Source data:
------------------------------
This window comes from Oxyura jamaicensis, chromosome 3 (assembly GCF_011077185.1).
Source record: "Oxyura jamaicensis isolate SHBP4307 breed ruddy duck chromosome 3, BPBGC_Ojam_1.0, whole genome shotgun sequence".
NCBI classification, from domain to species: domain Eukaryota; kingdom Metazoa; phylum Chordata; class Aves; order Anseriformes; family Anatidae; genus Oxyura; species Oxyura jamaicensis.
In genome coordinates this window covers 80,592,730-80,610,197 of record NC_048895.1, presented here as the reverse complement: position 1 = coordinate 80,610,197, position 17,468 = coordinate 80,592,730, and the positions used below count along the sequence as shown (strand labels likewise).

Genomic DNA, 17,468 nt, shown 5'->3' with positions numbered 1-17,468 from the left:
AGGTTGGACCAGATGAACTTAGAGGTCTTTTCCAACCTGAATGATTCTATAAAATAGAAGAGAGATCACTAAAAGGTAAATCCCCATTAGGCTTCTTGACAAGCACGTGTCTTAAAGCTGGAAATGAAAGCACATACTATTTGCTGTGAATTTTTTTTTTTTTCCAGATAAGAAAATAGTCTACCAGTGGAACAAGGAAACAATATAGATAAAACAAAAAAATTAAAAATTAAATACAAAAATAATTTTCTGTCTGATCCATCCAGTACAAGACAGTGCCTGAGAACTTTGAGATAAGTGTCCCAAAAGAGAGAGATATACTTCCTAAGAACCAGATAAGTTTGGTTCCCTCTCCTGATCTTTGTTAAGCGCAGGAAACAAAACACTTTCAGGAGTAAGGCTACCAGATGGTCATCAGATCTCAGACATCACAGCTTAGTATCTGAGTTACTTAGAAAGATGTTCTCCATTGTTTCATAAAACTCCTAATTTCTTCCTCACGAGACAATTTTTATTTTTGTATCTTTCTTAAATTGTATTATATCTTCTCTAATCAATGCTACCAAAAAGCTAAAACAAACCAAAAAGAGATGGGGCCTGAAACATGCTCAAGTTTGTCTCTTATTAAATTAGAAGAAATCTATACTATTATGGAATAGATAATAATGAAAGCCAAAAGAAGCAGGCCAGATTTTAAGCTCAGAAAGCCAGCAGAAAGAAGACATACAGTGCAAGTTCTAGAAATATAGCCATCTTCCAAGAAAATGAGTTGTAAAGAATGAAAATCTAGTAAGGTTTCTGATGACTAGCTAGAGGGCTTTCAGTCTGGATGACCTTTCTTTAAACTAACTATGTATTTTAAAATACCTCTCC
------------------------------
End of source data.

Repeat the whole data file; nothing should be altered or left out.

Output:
This window comes from Oxyura jamaicensis, chromosome 3 (assembly GCF_011077185.1).
Source record: "Oxyura jamaicensis isolate SHBP4307 breed ruddy duck chromosome 3, BPBGC_Ojam_1.0, whole genome shotgun sequence".
NCBI classification, from domain to species: domain Eukaryota; kingdom Metazoa; phylum Chordata; class Aves; order Anseriformes; family Anatidae; genus Oxyura; species Oxyura jamaicensis.
In genome coordinates this window covers 80,592,730-80,610,197 of record NC_048895.1, presented here as the reverse complement: position 1 = coordinate 80,610,197, position 17,468 = coordinate 80,592,730, and the positions used below count along the sequence as shown (strand labels likewise).

Genomic DNA, 17,468 nt, shown 5'->3' with positions numbered 1-17,468 from the left:
AGGTTGGACCAGATGAACTTAGAGGTCTTTTCCAACCTGAATGATTCTATAAAATAGAAGAGAGATCACTAAAAGGTAAATCCCCATTAGGCTTCTTGACAAGCACGTGTCTTAAAGCTGGAAATGAAAGCACATACTATTTGCTGTGAATTTTTTTTTTTTTCCAGATAAGAAAATAGTCTACCAGTGGAACAAGGAAACAATATAGATAAAACAAAAAAATTAAAAATTAAATACAAAAATAATTTTCTGTCTGATCCATCCAGTACAAGACAGTGCCTGAGAACTTTGAGATAAGTGTCCCAAAAGAGAGAGATATACTTCCTAAGAACCAGATAAGTTTGGTTCCCTCTCCTGATCTTTGTTAAGCGCAGGAAACAAAACACTTTCAGGAGTAAGGCTACCAGATGGTCATCAGATCTCAGACATCACAGCTTAGTATCTGAGTTACTTAGAAAGATGTTCTCCATTGTTTCATAAAACTCCTAATTTCTTCCTCACGAGACAATTTTTATTTTTGTATCTTTCTTAAATTGTATTATATCTTCTCTAATCAATGCTACCAAAAAGCTAAAACAAACCAAAAAGAGATGGGGCCTGAAACATGCTCAAGTTTGTCTCTTATTAAATTAGAAGAAATCTATACTATTATGGAATAGATAATAATGAAAGCCAAAAGAAGCAGGCCAGATTTTAAGCTCAGAAAGCCAGCAGAAAGAAGACATACAGTGCAAGTTCTAGAAATATAGCCATCTTCCAAGAAAATGAGTTGTAAAGAATGAAAATCTAGTAAGGTTTCTGATGACTAGCTAGAGGGCTTTCAGTCTGGATGACCTTTCTTTAAACTAACTATGTATTTTAAAATACCTCTCC